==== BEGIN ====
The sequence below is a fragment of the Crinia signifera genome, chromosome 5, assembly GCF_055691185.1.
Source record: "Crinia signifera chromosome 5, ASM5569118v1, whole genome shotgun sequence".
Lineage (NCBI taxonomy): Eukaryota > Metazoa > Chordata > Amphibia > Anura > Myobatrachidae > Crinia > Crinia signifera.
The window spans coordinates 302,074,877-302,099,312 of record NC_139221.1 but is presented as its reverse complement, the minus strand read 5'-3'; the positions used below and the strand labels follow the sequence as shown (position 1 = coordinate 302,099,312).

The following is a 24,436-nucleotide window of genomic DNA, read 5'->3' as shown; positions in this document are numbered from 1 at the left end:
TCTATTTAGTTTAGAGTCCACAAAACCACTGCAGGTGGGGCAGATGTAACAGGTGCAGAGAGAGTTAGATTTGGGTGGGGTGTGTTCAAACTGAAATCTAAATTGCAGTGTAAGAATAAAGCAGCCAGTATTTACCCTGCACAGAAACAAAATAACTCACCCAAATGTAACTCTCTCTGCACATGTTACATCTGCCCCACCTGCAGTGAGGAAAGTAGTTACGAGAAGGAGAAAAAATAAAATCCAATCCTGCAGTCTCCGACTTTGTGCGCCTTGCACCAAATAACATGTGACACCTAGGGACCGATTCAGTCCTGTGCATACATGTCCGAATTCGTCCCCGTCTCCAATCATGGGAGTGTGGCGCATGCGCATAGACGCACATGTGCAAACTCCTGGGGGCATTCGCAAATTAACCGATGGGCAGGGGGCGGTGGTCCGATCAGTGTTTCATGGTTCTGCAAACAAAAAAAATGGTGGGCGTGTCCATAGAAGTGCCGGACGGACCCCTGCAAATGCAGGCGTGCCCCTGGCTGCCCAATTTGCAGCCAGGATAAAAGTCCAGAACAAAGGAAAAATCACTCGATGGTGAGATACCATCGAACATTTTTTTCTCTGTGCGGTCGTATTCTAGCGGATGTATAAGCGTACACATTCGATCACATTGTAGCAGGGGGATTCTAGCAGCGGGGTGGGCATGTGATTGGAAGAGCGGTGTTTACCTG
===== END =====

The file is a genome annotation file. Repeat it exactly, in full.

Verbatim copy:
The sequence below is a fragment of the Crinia signifera genome, chromosome 5, assembly GCF_055691185.1.
Source record: "Crinia signifera chromosome 5, ASM5569118v1, whole genome shotgun sequence".
Lineage (NCBI taxonomy): Eukaryota > Metazoa > Chordata > Amphibia > Anura > Myobatrachidae > Crinia > Crinia signifera.
The window spans coordinates 302,074,877-302,099,312 of record NC_139221.1 but is presented as its reverse complement, the minus strand read 5'-3'; the positions used below and the strand labels follow the sequence as shown (position 1 = coordinate 302,099,312).

The following is a 24,436-nucleotide window of genomic DNA, read 5'->3' as shown; positions in this document are numbered from 1 at the left end:
TCTATTTAGTTTAGAGTCCACAAAACCACTGCAGGTGGGGCAGATGTAACAGGTGCAGAGAGAGTTAGATTTGGGTGGGGTGTGTTCAAACTGAAATCTAAATTGCAGTGTAAGAATAAAGCAGCCAGTATTTACCCTGCACAGAAACAAAATAACTCACCCAAATGTAACTCTCTCTGCACATGTTACATCTGCCCCACCTGCAGTGAGGAAAGTAGTTACGAGAAGGAGAAAAAATAAAATCCAATCCTGCAGTCTCCGACTTTGTGCGCCTTGCACCAAATAACATGTGACACCTAGGGACCGATTCAGTCCTGTGCATACATGTCCGAATTCGTCCCCGTCTCCAATCATGGGAGTGTGGCGCATGCGCATAGACGCACATGTGCAAACTCCTGGGGGCATTCGCAAATTAACCGATGGGCAGGGGGCGGTGGTCCGATCAGTGTTTCATGGTTCTGCAAACAAAAAAAATGGTGGGCGTGTCCATAGAAGTGCCGGACGGACCCCTGCAAATGCAGGCGTGCCCCTGGCTGCCCAATTTGCAGCCAGGATAAAAGTCCAGAACAAAGGAAAAATCACTCGATGGTGAGATACCATCGAACATTTTTTTCTCTGTGCGGTCGTATTCTAGCGGATGTATAAGCGTACACATTCGATCACATTGTAGCAGGGGGATTCTAGCAGCGGGGTGGGCATGTGATTGGAAGAGCGGTGTTTACCTG